Proposed immunity for crime victims or witnesses, tax credits for parents of stillborn children heard

Nebraska Capitol (Photo by Fred Knapp, NET News)
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February 5, 2021 - 4:48pm

Victims or witnesses of sexual assault or other violent crimes would not be prosecuted if they were breaking drug or alcohol rules at the time, under proposals heard by the Nebraska Legislature’s Judiciary Committee Friday. And the Revenue Committee held a hearing on a proposed tax credit for parents of stillborn children.


Two similar bills, by Sens. Carol Blood and Adam Morfeld, would say people could not be prosecuted for drug or alcohol offenses they committed around the time they saw or witnessed sexual assault or otherwise violent crimes.

Morfeld said they’re trying to remove people’s fear of coming forward.

“What we don’t want them to do is be drinking or on drugs or something like that and go ‘Well, I can’t report that because they’re going to start asking me questions about what I was doing there, and there’s people there that saw me using alcohol and drugs and if I tell them who’s there then they’ll say that I was using alcohol and drugs which is true and then they won’t report it,” Morfeld said.

 University of Nebraska- Lincoln sophomore Brooklyn Terrill supported the proposals. She told about an incident that happened soon after she arrived for her first year of college.

“One of my friends randomly showed up at my dorm. She had woken up in a fraternity house with little recollection of the night before, confused and terrified. She didn’t remember what had happened or how she had gotten there, and when she asked the boy about what had happened, all he responded with was ‘Nothing, and if you tell anyone about it, you will get in trouble for drinking.’ Because of what he said she decided to do nothing. She moved on and tried to pretend it didn’t happen,” Terrill said.

Corey O’Brien of the Nebraska attorney general’s office opposed the bill. He said prosecutors already use their discretion to not prosecute victims, and putting that into law could backfire. O’Brien suggested it could open up victims of sexual assault or human trafficking to assaults on their credibility by lawyers defending those who had victimized them. And he said it’s better for victims to leave it up to prosecutors to decide on agreeing not to prosecute.

“The jury gets to see that information that the victim and the witness have given us has been vetted by law enforcement as well as by the prosecutors, and it also lays out the terms of their agreement. By giving them blanket immunity statutorily and without that vetting process and without being able to lay the terms of that agreement out before a jury, it substantially impacts our ability to successfully prosecute the human traffickers and to defend the reliability and the credibility of our victims and our cases,” O’Brien said.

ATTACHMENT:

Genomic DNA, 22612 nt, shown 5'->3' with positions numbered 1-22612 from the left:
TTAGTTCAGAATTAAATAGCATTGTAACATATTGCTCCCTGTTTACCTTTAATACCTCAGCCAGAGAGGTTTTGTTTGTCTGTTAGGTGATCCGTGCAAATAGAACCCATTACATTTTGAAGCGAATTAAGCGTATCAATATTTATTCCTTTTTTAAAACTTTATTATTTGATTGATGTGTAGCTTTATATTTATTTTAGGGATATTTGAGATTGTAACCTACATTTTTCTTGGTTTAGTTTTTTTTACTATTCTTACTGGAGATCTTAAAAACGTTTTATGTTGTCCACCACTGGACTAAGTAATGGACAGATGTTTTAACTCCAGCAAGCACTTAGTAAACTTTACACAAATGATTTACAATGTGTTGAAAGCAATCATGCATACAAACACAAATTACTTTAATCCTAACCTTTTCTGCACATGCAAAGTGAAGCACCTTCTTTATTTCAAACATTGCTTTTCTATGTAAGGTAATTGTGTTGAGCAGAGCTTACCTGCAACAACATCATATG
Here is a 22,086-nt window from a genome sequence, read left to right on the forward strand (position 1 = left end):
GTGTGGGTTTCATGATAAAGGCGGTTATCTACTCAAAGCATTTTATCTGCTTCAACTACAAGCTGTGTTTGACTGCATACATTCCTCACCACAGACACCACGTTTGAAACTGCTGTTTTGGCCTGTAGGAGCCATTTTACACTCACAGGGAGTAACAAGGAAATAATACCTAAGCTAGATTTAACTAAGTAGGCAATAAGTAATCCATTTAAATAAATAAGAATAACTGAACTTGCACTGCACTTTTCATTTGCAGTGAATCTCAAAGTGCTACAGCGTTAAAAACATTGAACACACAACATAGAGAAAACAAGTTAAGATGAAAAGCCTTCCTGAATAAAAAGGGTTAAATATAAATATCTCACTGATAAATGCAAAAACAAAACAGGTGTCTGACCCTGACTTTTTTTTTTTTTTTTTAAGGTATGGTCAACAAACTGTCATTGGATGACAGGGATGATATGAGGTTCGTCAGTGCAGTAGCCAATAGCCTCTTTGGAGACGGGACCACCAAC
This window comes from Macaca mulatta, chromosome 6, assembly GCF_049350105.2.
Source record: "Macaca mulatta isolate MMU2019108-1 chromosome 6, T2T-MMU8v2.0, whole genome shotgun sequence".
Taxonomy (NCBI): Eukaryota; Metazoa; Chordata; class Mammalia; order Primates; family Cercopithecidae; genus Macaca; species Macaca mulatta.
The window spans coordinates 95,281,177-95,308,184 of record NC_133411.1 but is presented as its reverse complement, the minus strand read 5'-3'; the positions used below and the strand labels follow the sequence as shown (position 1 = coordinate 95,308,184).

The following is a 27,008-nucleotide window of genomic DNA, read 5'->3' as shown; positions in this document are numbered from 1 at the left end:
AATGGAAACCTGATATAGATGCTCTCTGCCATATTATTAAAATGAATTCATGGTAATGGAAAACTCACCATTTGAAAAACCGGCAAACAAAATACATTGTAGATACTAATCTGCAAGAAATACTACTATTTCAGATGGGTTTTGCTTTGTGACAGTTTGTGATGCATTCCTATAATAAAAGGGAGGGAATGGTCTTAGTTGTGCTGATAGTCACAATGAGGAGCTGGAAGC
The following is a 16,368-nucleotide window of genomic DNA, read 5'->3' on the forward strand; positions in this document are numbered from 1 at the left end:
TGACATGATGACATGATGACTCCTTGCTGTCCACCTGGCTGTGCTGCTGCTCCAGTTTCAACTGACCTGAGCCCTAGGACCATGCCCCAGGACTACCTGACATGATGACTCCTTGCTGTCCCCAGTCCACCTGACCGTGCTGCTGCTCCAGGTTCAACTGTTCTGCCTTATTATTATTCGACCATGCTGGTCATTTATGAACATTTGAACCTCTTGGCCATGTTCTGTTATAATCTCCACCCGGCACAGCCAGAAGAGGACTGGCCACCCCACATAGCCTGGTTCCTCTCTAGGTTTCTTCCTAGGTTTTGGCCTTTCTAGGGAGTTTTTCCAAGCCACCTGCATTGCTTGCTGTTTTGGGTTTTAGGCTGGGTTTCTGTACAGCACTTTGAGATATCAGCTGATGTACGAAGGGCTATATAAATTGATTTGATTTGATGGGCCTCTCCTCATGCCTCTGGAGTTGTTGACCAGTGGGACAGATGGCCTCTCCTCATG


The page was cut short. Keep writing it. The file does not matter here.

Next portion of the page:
But Spike Eickholt, testifying neutral on the bill for the Criminal Defense Attorneys Association, said he thinks the current system is more favorable to defense attorneys, not the victims or witnesses O’Brien said he was trying to protect.

“I think frankly the current system now lets us use it more effectively. In other words I can’t question a witness about criminal histories and things like that. I can question a witness about their testimony if they’re somehow given an inducement to testify a certain way. In other words, if a person is charged with a crime and the charges are dismissed with the agreement that they have to testify against my client, I can question that witness all about them to impugn and attack their credibility. But if a witness is not even gonna be charged, if a witness has not even committed a crime, then I can’t go into that,” Eickholt said.

And Morfeld, whose district includes a lot of college students, said they don’t trust prosecutors not to charge them if they’ve been drinking or using drugs.

“These are real barriers to young people reporting serious crimes that have occurred to them, like sexual assault. And I don’t think most students are going to be thinking ‘Man, gee, I should go down there and hopefully the prosecutor will give me the benefit of the doubt. We’ll see. Fingers crossed.’ That’s absurd,” he said.

The committee took no immediate action on the proposals.

Also Friday, the Revenue Committee heard a proposal by Sen. Joni Albrecht to give a $2,000 tax credit to the parents of any stillborn child who had reached 20 weeks gestation. Albrecht said medical expenses for stillbirths are typically higher than for live births, and there are other financial costs.

“Families have added expenses such as paying for a funeral, burial, grief counseling, and loss of income from time taken off of work,” Albrecht said.

With about 150 stillbirths per year, the bill is estimated to cost the state about $300,000 in taxes that would not be collected. It was supported by opponents of abortion including Sandy Danek, executive director of Nebraska Right to Life, who said she and her husband have gone through the experience of her giving birth to a stillborn baby.

“It was remarkable how perfectly formed and beautiful she was. We spent time with her as a couple and found it hard to say goodbye when the time came. It had a dramatic impact on us and was the impetus for becoming involved in the pro-life movement,” Danek said.

No one spoke against the proposal, although the Open Sky Policy Institute submitted written testimony in opposition to creating yet another tax credit, and the Platte Institute was neutral, saying lowering tax costs for targeted groups raises them for non-favored groups. The committee took no immediate action.

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